Due to technical difficulties, all ADHS online applications will be unavailable until noon on March 10th. We apologize for the inconvenience and thank you for your patience.
Rocky Mountain Spotted Fever (RMSF)
Information for the Public
What is Rocky Mountain spotted fever (RMSF)?
Rocky Mountain spotted fever (RMSF) is a disease caused by the bacteria (germ) Rickettsia rickettsii.
Where do cases of RMSF occur?
RMSF was a rare disease in Arizona until 2005, but since then over 100 cases have been reported, mostly from eastern Arizona in areas with many free-roaming dogs and severe tick infestations. To learn more about how many cases of RMSF occur in Arizona, visit RMSF Statistics.
How is RMSF spread?
In Arizona, RMSF is usually spread through the bite of an infected brown dog tick (Rhipicephalus sanguineus), but in northern Arizona, the Rocky Mountain wood tick (Dermacentor andersoni) can occasionally transmit RMSF. The longer a tick remains attached and feeding, the higher the likelihood that it may spread the bacteria.
How soon do symptoms of RMSF appear after a tick bite?
Symptoms usually start to appear about 7 days after the bite of an infected tick, but can begin anywhere between 3 and 14 days.
What are the symptoms of RMSF?
Symptoms usually begin with a sudden onset of fever and severe headache, may also include deep muscle pain, nausea and vomiting, and less frequently include stomach pain and cough. Many people develop a rash on their arms and legs about 3 to 5 days after the fever starts. This rash often spreads to the palms, soles, and over the rest of the body.
Is there treatment for RMSF?
RMSF can be treated with a common antibiotic called doxycycline. Serious complications, including death, can occur if the disease is not recognized and treated early.
Can animals get RMSF?
Yes. Dogs can develop RMSF just like humans. Cats, horses and other species do not get RMSF. Dogs get the disease because the most common tick vector in Arizona is the brown dog tick and this tick prefers to live and feed on dogs. For more information about RMSF in dogs, see RMSF Information for Veterinarians.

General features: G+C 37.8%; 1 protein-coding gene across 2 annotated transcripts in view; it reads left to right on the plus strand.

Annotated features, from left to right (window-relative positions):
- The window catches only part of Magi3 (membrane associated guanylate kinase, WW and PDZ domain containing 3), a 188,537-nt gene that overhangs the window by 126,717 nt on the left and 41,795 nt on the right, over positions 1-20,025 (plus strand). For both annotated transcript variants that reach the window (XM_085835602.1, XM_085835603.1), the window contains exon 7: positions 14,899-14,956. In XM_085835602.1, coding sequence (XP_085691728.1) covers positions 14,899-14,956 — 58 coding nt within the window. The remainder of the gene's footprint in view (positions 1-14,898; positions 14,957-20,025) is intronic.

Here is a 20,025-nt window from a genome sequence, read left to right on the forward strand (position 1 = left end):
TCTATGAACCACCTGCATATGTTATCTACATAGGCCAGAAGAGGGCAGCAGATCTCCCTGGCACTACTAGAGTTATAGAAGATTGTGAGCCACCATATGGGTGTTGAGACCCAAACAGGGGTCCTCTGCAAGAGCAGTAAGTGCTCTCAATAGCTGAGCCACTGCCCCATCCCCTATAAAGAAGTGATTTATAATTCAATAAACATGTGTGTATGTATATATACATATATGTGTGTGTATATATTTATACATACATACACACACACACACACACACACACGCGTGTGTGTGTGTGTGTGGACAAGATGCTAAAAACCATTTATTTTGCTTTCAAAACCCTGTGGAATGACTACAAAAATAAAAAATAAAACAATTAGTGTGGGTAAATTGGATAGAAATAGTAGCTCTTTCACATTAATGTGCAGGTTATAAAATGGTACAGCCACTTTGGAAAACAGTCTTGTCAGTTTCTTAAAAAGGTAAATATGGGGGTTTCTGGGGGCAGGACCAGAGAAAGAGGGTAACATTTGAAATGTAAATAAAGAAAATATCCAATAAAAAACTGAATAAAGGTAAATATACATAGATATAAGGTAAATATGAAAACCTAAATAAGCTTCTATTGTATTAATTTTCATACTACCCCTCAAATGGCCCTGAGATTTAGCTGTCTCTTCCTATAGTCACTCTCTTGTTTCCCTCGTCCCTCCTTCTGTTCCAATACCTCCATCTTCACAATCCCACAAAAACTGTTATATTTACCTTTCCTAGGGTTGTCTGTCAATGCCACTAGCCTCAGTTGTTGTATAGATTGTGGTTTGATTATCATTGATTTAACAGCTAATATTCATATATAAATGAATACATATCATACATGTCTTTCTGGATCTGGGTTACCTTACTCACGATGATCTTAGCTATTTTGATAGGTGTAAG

Can animals transmit RMSF to me?
Yes, but not directly. People get this disease when they are bitten by a tick that is carrying the bacterium R. rickettsia. Because ticks on dogs can be infected with R. rickettsii, dogs and people can get RMSF from the same ticks. These ticks can also bite other animals and pass RMSF to them. Dogs that are allowed to roam free can become "tick buses" that spread infected ticks all over the community. This is one reason dogs should be kept confined to the owner's property (by fences or chains), be kept on a leash, and be treated with tick control products regularly when in areas where ticks may live. It is very important to use appropriate products to control ticks on your pets as this protects them and you from diseases like RMSF.
What can I do to lower my chances of getting RMSF, or any other disease, from ticks?
Prevention begins with you! Take steps to reduce your chances of being bitten by any tick. Ticks are most active during warm weather, generally early spring through late fall. However, ticks can be out any time that temperatures are above freezing. When you are outside in an area likely to have ticks (e.g. brushy, wooded or grassy places, areas with many free roaming dogs), follow the simple steps to protect yourself and your loved ones found here RMSF Prevention.